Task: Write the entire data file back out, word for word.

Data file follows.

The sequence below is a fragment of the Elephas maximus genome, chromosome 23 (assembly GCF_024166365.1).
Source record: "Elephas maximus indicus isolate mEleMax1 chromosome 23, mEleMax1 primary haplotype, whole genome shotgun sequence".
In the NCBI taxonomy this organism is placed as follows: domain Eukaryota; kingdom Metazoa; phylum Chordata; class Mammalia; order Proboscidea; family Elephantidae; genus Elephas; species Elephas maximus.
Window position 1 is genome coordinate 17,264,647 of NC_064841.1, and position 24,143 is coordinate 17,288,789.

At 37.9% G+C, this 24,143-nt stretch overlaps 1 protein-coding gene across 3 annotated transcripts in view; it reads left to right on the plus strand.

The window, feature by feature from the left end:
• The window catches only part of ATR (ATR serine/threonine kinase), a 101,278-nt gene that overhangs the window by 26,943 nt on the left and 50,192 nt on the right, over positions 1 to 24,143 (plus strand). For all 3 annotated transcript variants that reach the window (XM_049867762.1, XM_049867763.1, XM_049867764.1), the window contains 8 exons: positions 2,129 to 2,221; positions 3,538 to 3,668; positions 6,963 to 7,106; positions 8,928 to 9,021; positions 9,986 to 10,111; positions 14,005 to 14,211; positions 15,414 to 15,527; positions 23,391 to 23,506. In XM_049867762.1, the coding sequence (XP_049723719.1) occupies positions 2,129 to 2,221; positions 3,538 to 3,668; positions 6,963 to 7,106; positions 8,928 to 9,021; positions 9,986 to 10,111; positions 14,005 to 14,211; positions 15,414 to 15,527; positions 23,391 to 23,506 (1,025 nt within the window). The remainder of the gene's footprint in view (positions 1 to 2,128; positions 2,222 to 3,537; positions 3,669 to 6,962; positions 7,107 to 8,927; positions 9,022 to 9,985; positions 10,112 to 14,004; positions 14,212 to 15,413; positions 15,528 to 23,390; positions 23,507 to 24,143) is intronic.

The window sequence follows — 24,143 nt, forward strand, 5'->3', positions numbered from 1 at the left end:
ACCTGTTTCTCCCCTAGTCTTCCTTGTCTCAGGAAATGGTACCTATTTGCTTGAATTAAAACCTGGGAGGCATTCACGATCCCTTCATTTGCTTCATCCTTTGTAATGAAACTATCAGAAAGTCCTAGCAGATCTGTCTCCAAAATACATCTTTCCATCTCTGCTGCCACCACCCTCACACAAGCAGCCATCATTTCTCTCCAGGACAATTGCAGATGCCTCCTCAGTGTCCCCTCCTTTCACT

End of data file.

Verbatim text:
The sequence below is a fragment of the Elephas maximus genome, chromosome 23 (assembly GCF_024166365.1).
Source record: "Elephas maximus indicus isolate mEleMax1 chromosome 23, mEleMax1 primary haplotype, whole genome shotgun sequence".
In the NCBI taxonomy this organism is placed as follows: domain Eukaryota; kingdom Metazoa; phylum Chordata; class Mammalia; order Proboscidea; family Elephantidae; genus Elephas; species Elephas maximus.
Window position 1 is genome coordinate 17,264,647 of NC_064841.1, and position 24,143 is coordinate 17,288,789.

At 37.9% G+C, this 24,143-nt stretch overlaps 1 protein-coding gene across 3 annotated transcripts in view; it reads left to right on the plus strand.

The window, feature by feature from the left end:
• The window catches only part of ATR (ATR serine/threonine kinase), a 101,278-nt gene that overhangs the window by 26,943 nt on the left and 50,192 nt on the right, over positions 1 to 24,143 (plus strand). For all 3 annotated transcript variants that reach the window (XM_049867762.1, XM_049867763.1, XM_049867764.1), the window contains 8 exons: positions 2,129 to 2,221; positions 3,538 to 3,668; positions 6,963 to 7,106; positions 8,928 to 9,021; positions 9,986 to 10,111; positions 14,005 to 14,211; positions 15,414 to 15,527; positions 23,391 to 23,506. In XM_049867762.1, the coding sequence (XP_049723719.1) occupies positions 2,129 to 2,221; positions 3,538 to 3,668; positions 6,963 to 7,106; positions 8,928 to 9,021; positions 9,986 to 10,111; positions 14,005 to 14,211; positions 15,414 to 15,527; positions 23,391 to 23,506 (1,025 nt within the window). The remainder of the gene's footprint in view (positions 1 to 2,128; positions 2,222 to 3,537; positions 3,669 to 6,962; positions 7,107 to 8,927; positions 9,022 to 9,985; positions 10,112 to 14,004; positions 14,212 to 15,413; positions 15,528 to 23,390; positions 23,507 to 24,143) is intronic.

The window sequence follows — 24,143 nt, forward strand, 5'->3', positions numbered from 1 at the left end:
ACCTGTTTCTCCCCTAGTCTTCCTTGTCTCAGGAAATGGTACCTATTTGCTTGAATTAAAACCTGGGAGGCATTCACGATCCCTTCATTTGCTTCATCCTTTGTAATGAAACTATCAGAAAGTCCTAGCAGATCTGTCTCCAAAATACATCTTTCCATCTCTGCTGCCACCACCCTCACACAAGCAGCCATCATTTCTCTCCAGGACAATTGCAGATGCCTCCTCAGTGTCCCCTCCTTTCACT